Stacey Cole's Nature Talks: Glowing fireplace rekindles memories of days gone by

By STACEY COLE December 16. 2016 7:56PM
A warm fireplace on a cold winter evening offers a fitting location for some quiet moments of contemplation. (Metro Creative Connection)

Editor’s note: The following column was originally printed in the New Hampshire Union Leader on Saturday, Dec. 26, 2009.

ON WINTER evenings, after darkness has settled into our valley and the bustle of the day has ceased, I like to spend some quiet moments sitting before the big kitchen fireplace. How pleasant it is to watch the bluish, whitetipped flames curl upward from under a good-sized rock maple log to join the yellow-orange blaze from the soft wood kindling. The faint wisps of wood smoke that have spilled surreptitiously into the room lend a delicate tang to the evening air.

Mesmerized by the flames and their crackling sounds, my mind frequently wanders to days gone by. And, when Christmas Eve is with us, reminiscences of going to Oak Hill with my Grandfather Cole in search of “a Christmas tree for Grandmother” frequently have come to mind.

I did so enjoy going to the hill when it was just Gramp and me. He was a spare and energetic man, constantly busy, and when we went to Oak Hill he seemed always to be in a particular hurry. He couldn’t wait to begin whatever things that continually needed doing. In spring, it was the pasture fence that needed fixing. In summer, stray cattle had to be looked for — those that had found a weak place in the fence or hadn’t shown up with the others at Sunday morning salting time. In fall, after a heavy wind storm, we hastily perambulated the fence line to make any needed repairs.

Gramp’s attitude was different, though, when we went after Grandmother’s Christmas tree. He wanted to please her and gave no appearance of caring how long it might take.

My mind drifts back into those long-ago days. I remember my grandfather as a most unusual man. He could call by name all of the trees and wild flowers beside our path and the animals that scurried across it. He could tell when it was going to storm and when it would be clear. He could tell what bird was singing and where it might locate its nest. He knew when the hay was ready to make and when silage corn was ready to cut. He could fix broken things and make new things. I used to wonder how he knew so much and, truth to tell, I still do.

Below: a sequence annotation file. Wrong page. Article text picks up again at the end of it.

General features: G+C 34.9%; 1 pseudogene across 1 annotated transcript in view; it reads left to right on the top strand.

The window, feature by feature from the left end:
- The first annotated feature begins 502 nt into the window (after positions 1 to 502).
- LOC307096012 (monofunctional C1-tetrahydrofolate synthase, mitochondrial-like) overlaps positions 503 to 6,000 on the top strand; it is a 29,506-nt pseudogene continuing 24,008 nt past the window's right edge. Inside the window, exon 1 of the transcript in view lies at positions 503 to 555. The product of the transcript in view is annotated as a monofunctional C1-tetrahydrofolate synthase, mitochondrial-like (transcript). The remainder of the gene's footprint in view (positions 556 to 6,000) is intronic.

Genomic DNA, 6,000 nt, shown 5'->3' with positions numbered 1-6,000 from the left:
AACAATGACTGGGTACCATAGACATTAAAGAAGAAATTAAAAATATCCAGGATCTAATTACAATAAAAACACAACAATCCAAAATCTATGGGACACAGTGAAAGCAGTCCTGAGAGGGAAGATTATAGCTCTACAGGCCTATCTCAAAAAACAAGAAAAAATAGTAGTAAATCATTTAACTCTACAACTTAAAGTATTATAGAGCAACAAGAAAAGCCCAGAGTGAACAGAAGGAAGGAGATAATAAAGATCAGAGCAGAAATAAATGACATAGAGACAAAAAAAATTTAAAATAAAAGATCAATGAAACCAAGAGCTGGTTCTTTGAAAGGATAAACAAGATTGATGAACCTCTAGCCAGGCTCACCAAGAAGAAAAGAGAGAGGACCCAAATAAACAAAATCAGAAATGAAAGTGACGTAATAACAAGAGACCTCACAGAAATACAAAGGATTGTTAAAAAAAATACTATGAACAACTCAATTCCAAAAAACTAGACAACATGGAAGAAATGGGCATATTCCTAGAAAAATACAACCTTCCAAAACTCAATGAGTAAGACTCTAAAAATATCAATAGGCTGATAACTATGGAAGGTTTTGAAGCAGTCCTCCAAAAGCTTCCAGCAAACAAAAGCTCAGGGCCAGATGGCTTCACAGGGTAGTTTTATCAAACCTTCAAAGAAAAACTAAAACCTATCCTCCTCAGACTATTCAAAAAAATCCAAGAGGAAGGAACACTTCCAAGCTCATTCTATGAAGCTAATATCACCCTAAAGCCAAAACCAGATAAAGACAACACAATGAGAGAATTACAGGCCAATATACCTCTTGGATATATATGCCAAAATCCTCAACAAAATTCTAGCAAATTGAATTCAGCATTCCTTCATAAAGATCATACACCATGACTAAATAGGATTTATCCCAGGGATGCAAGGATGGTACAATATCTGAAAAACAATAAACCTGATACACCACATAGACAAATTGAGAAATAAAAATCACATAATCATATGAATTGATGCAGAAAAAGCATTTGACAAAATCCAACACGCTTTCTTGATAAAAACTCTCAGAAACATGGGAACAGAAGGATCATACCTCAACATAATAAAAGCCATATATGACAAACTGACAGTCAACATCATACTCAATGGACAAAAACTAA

It’s hard to beat the oldtimers when it comes to just plain knowing.

Oak Hill begins in the valley beside the river and rises until it becomes the height of land. Open pasture lay at its feet but the rest of the hill was timbered, mostly with white pine, hemlock, maple, ash and red oak. At the summit great oak trees stood. It was from these that the hill had gained its name.

Winter or summer, whenever we visited Oak Hill, Grandfather stopped at the pasture spring. The water, ice-cold even on the hottest summer day, bubbled up and splashed its way through alder thickets on its way to the river.

Near the high ground was a wetland area where balsam and spruce trees grew. Climbing the hill, we’d pass beneath wild apple trees and see where deer had pawed the snow away to get at the frozen fruit. Grandfather used to point to things like where a partridge had roosted the night before. He’d show me the thorn apple trees where the birds had fed on red, dried apples. Now and again a rabbit would start from under a brush heap and pound over frozen ground in search of a safer hide. I especially enjoyed arriving at the railroad bed that bisected the hill. I liked to walk the ties and balance upon the rails. Both were removed years ago.

At the swampy area where the Christmas trees grew, Grandfather always would say: “Pick out the one you think Grandmother would like, boy.”

As I stood and searched with an eager but unacquainted eye, he was ready with a hint or two as to what to look for when selecting Grandmother’s tree. When the tree was finally selected, Grandfather swung the ax. It bit heavily into the tree, and it was soon down. How proud I was to help drag the tree. On the way back to the wagon we’d stop and gather princess pine and hemlock boughs for decorations around window boxes and to drape beside the front door.

A trip with Grandfather for the Christmas tree was an exhilarating adventure and one that has created marvelous memories. Oak Hill is mine now. Today the open pasture is closed mostly by poplars and gray and white birch. Early harvested hardwoods begat sprouts that are now nearly full-grown and ready to be harvested. The spruce and balsam have disappeared from the upper wetlands. There is an occasional trace of a first-growth oak stump now hidden beneath a hardwood canopy. The pasture spring, though, can still be found — its sweet water, still a delight to the taste.

Dying fireplace embers and fading remembrances announce it is time to give the fire one last poke before locking up for the night.

Merry Christmas to all!

Stacey Cole, Nature Talks columnist for more than 50 years, passed away in 2014. If readers have a favorite column written by Stacey that they would like to see re-printed, please drop a note to Jen Lord at

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